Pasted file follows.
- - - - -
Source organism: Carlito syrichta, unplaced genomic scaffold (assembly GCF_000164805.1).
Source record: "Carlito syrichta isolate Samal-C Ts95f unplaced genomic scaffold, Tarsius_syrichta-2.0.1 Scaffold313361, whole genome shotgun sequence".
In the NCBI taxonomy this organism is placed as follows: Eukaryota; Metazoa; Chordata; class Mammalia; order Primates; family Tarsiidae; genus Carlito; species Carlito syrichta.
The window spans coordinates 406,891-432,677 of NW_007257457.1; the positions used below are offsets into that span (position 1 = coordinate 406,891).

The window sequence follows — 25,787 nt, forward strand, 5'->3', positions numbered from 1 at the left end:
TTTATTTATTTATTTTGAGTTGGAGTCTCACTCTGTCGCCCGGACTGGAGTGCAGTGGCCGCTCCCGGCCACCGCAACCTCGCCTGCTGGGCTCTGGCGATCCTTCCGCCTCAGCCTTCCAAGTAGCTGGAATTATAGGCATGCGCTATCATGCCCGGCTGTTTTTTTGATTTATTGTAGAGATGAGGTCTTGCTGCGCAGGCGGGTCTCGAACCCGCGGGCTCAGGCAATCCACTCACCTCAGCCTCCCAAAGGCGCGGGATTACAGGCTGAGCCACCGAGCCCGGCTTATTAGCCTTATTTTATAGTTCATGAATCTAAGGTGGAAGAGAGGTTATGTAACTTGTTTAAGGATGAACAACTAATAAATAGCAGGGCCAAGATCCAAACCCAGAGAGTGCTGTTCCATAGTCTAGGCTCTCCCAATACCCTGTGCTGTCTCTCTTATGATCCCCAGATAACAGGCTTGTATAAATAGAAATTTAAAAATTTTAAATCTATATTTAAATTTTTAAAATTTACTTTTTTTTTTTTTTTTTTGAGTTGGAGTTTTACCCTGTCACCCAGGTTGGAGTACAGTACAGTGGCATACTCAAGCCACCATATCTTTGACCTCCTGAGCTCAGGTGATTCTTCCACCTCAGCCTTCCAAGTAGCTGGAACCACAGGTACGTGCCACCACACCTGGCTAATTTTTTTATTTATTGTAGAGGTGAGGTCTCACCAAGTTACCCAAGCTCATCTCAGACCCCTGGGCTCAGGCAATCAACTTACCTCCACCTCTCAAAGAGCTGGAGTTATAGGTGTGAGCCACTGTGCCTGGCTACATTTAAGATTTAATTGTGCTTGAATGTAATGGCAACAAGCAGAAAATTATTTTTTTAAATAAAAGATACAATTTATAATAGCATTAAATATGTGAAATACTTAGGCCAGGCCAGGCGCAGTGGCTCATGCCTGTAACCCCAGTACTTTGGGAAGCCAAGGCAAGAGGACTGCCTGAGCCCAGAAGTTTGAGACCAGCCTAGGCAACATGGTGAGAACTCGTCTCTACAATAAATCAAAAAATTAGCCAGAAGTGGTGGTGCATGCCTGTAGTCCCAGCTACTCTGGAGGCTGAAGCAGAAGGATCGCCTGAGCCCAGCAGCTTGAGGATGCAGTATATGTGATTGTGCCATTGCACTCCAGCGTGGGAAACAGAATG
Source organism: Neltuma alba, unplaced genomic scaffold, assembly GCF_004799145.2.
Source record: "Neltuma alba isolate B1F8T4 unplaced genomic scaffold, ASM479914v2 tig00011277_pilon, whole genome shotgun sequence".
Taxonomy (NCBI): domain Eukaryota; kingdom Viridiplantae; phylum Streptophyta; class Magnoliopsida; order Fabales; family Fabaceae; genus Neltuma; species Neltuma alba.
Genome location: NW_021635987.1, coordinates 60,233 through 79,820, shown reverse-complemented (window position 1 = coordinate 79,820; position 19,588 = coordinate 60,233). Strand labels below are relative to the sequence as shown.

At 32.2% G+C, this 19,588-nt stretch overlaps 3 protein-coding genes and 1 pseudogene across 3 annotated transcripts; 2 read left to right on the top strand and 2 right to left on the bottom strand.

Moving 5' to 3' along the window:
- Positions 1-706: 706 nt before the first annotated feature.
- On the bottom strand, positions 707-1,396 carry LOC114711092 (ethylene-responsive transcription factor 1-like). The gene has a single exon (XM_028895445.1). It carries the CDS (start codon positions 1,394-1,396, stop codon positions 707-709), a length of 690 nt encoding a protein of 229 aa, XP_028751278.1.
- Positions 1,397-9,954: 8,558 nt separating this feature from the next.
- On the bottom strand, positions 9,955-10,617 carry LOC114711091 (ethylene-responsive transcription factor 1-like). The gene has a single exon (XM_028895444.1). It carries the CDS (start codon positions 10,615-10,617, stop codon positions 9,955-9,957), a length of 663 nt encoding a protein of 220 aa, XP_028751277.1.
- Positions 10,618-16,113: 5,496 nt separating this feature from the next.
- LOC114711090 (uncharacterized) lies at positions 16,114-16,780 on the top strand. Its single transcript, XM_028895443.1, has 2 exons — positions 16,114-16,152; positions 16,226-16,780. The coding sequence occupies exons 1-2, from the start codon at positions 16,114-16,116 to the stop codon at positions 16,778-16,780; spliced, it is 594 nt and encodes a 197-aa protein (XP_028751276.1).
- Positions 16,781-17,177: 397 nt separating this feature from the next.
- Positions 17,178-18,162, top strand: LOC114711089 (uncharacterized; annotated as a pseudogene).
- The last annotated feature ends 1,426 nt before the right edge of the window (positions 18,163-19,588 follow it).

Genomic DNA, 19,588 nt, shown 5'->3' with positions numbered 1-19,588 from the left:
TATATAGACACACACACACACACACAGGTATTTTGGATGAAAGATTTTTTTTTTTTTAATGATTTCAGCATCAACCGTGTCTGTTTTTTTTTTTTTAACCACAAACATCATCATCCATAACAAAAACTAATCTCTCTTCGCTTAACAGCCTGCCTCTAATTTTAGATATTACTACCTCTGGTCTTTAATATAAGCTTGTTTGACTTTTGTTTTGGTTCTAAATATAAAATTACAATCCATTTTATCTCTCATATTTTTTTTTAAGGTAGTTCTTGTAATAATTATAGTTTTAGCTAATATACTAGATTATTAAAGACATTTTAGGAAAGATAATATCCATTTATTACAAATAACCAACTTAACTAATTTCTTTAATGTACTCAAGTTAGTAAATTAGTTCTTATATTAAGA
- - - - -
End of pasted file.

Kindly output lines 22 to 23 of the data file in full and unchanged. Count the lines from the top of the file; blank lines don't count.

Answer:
Genomic DNA, 19,588 nt, shown 5'->3' with positions numbered 1-19,588 from the left:
TATATAGACACACACACACACACACAGGTATTTTGGATGAAAGATTTTTTTTTTTTTAATGATTTCAGCATCAACCGTGTCTGTTTTTTTTTTTTTAACCACAAACATCATCATCCATAACAAAAACTAATCTCTCTTCGCTTAACAGCCTGCCTCTAATTTTAGATATTACTACCTCTGGTCTTTAATATAAGCTTGTTTGACTTTTGTTTTGGTTCTAAATATAAAATTACAATCCATTTTATCTCTCATATTTTTTTTTAAGGTAGTTCTTGTAATAATTATAGTTTTAGCTAATATACTAGATTATTAAAGACATTTTAGGAAAGATAATATCCATTTATTACAAATAACCAACTTAACTAATTTCTTTAATGTACTCAAGTTAGTAAATTAGTTCTTATATTAAGA